The heater wasn’t working. My husband assured me before he left in early September that the heat would automatically turn on by the first of October. It didn’t. The Indian summer gave us warm days, but the nights were definitely getting colder. The main problem, other than not having heat, was that my husband was the German speaker in the house. We’d been in Germany three months and I was still struggling with the language. I couldn’t call the landlord. In the end, I walked over and attempted to explain in person. Through a muddled combination of English, German, and pantomime, I somehow managed to convey that it was pretty darn cold in the house at night.
Fast forward a few months and both kids are sick. As I open the prescription bottle, I discover not a liquid, but a small amount of white powder. Accustomed to liquid antibiotics, I was stunned. I couldn’t read the directions, and it didn’t seem like enough powder. While I made certain that the Apotheker (Pharmacist) wrote down the dosage I needed for both children, I had no frame of reference to warn me that the antibiotic might come in a powdered form. In a panic I ran to a neighbor’s house. He patiently showed me that the powder must be mixed with water before it can be used.
That first year, many more things fell into the “could not” rather than “can do” portion of my repertoire. The difficulty of every task was amplified. It took me twice as long to shop at the grocery store, because I couldn’t read what I was looking at. It took twice as long to do everything, because I had to do it in person. I couldn’t call the salon to schedule a haircut. I couldn’t call and place an order for take-out. I couldn’t make a doctor’s appointment. I set up the wireless network in the house with a dictionary and prayed that it never went out. I couldn’t do more than smile and nod at people when they spoke to me. I couldn’t read signs, couldn’t read directions, couldn’t read newspapers. I couldn’t ask for directions, I couldn’t ask for assistance. I felt lost and helpless. Yet I managed. I got a library card, I took the children to school, I shopped, I traveled, I ate at Restaurants and I began to learn. It was a very slow and painful process.
Many times that first year I was reduced to tears after another maddening encounter with the crazy German language. Just when I thought I understood something, I realized that I understood nothing. I had to find alternative ways to communicate. It became necessary to pay closer attention to nonverbal cues. I never left the house without a phrase book and a dictionary. I had to think in synonyms. But I didn’t give up. I wanted to learn, to really understand the culture, and to engage my new friends in meaningful conversation. I wanted to be self-sufficient in my new home. And honestly, even in those moments of frustration, I was having fun.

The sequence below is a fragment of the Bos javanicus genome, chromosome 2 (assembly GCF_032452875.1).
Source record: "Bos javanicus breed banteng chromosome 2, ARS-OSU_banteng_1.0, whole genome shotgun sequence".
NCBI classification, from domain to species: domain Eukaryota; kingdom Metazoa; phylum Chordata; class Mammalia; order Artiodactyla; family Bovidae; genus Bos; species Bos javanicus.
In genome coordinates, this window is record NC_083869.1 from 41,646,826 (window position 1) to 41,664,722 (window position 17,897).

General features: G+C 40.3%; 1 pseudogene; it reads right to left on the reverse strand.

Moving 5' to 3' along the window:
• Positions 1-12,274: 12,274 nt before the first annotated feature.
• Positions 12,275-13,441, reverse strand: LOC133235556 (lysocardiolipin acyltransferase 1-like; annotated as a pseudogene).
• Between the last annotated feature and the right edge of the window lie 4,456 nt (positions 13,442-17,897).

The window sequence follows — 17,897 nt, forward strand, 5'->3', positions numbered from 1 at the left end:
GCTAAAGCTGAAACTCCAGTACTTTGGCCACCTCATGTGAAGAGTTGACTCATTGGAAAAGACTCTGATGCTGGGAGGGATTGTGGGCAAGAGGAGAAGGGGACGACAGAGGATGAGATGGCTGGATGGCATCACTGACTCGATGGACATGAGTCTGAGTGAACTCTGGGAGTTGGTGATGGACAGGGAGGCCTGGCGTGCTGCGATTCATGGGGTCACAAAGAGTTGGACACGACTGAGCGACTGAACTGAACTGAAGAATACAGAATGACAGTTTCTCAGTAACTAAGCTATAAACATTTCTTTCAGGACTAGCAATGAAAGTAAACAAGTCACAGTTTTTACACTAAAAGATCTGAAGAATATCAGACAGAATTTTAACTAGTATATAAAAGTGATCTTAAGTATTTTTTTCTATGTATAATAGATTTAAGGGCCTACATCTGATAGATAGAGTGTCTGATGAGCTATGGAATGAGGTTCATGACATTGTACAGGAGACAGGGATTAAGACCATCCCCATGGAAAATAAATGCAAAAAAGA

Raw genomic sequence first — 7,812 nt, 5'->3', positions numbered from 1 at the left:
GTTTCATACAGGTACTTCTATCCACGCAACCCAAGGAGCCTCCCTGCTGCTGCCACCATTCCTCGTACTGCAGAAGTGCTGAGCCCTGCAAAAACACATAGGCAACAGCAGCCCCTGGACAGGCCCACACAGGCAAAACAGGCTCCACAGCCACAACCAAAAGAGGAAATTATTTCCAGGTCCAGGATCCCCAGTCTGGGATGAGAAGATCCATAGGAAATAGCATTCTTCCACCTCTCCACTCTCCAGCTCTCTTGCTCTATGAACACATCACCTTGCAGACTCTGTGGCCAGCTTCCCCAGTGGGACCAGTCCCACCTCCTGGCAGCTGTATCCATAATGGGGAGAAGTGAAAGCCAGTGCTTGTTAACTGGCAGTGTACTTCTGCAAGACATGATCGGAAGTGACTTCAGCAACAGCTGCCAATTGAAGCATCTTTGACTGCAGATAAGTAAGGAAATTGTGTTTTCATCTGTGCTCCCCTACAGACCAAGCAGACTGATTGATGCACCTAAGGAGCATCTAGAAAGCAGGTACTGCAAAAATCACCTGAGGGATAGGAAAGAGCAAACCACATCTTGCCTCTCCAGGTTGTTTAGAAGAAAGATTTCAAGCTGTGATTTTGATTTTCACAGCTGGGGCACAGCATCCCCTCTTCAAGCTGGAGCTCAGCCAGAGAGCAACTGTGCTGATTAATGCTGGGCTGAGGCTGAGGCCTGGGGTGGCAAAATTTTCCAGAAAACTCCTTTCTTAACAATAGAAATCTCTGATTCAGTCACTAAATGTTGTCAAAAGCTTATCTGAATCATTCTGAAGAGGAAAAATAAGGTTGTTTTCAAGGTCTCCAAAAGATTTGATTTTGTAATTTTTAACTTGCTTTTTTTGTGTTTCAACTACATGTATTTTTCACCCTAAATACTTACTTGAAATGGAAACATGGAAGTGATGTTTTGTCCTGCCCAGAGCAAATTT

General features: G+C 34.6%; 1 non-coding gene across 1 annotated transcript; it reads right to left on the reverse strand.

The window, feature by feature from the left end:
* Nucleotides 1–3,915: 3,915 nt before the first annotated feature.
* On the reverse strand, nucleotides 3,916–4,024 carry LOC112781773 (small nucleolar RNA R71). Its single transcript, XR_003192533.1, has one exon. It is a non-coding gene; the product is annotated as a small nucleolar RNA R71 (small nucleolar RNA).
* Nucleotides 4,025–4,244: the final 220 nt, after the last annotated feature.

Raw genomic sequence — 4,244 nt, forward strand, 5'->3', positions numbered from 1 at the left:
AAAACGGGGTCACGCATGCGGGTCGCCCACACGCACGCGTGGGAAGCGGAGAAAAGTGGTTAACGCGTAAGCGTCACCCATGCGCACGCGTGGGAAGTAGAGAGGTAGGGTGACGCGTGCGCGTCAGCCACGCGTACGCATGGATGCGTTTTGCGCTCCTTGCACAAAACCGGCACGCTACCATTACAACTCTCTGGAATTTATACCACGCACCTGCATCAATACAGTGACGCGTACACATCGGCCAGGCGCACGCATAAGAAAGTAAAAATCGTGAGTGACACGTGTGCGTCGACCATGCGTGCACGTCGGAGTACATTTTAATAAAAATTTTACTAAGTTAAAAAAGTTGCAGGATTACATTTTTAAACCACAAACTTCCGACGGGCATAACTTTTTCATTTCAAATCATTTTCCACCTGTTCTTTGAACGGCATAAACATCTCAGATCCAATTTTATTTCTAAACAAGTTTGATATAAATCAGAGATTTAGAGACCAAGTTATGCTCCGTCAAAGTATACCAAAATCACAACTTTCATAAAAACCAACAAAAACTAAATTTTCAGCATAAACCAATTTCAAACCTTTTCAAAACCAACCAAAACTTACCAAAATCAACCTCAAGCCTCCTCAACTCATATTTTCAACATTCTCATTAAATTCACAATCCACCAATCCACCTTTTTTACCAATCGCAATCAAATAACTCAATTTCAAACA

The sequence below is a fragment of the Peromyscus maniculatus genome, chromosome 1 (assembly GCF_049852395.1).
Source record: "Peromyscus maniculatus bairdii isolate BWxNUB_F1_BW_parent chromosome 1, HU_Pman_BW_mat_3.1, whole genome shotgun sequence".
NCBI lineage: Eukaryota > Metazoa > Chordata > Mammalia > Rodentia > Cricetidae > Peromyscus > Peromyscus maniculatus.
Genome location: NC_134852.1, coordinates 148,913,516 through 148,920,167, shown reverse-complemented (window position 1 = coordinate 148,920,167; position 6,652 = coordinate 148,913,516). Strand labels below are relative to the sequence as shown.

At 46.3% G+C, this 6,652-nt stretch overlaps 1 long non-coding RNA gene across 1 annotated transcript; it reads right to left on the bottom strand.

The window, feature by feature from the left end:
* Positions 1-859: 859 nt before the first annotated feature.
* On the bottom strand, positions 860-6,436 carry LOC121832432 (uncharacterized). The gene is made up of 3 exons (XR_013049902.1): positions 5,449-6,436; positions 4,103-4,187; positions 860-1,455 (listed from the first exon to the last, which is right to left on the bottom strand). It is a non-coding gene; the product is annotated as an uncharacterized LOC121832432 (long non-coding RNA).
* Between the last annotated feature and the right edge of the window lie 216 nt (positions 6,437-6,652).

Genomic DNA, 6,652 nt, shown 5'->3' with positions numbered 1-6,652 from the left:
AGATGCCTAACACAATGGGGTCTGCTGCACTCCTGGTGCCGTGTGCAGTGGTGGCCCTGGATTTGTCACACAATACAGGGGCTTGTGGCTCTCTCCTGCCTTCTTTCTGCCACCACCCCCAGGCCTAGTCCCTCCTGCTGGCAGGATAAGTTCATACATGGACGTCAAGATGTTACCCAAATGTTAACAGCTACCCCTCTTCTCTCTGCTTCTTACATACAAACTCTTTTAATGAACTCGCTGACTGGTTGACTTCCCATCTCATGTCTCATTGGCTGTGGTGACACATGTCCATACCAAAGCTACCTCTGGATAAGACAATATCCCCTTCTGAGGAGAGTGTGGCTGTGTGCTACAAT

It was not necessary to learn German to survive. It would have been possible to merely learn enough to get by. But it wasn’t just not understanding the language that was bothering me. It was the loss of independence. There were people that were willing to help me, and many times I needed to accept more help than I was accustomed to. But I was uncomfortable not being able to do things myself. For me, that was the most difficult part of adjusting to life a new land. Upon arrival, I had to cede a certain amount of control. My understanding was hindered by my lack of language skills, but my discomfort was caused by my loss of independence. I was determined to regain control. And I was going to do it by learning German.
Our situation was slightly different than most US Military members arriving overseas. Ordinarily there is less dramatic entrance into foreign life. There are resources available on post to help newcomers, and there is a large community of folks experiencing the same thing you are. The option of the comfortable familiarity of the installation is always available to you. There are people who manage to remain in “little America” their entire tour. Our first three years in Germany were well outside this American comfort zone. Living like this had a differing impact on each of the handful of American spouses whose time coincided with my own. Some of us thrived, some of us survived, and some of us packed up early and went home.
Three years later, my German is by no means perfect. The language came slowly, but the confidence came quickly. While I am still overwhelmed when speaking in large groups, I can hold my own in a conversation. I realized that the more you try, the more willing people are to work with you and help you learn. It may take me longer to answer because I have to translate from German to English and then English to German in my head, but I can answer. I may need to keep a dictionary by my side when I am reading, but I no longer carry a phrasebook in my purse. I am confident that I can handle most situations that arise. Understanding German has given me insights into the culture that I would have missed had I merely looked to survive. Learning German allowed me to thrive in a new home and develop relationships that will last a lifetime.
„Die Grenzen meiner Sprache bedeuten die Grenzen meiner Welt“- The limits of my language mean the limits of my world – Ludwig Wittgenstein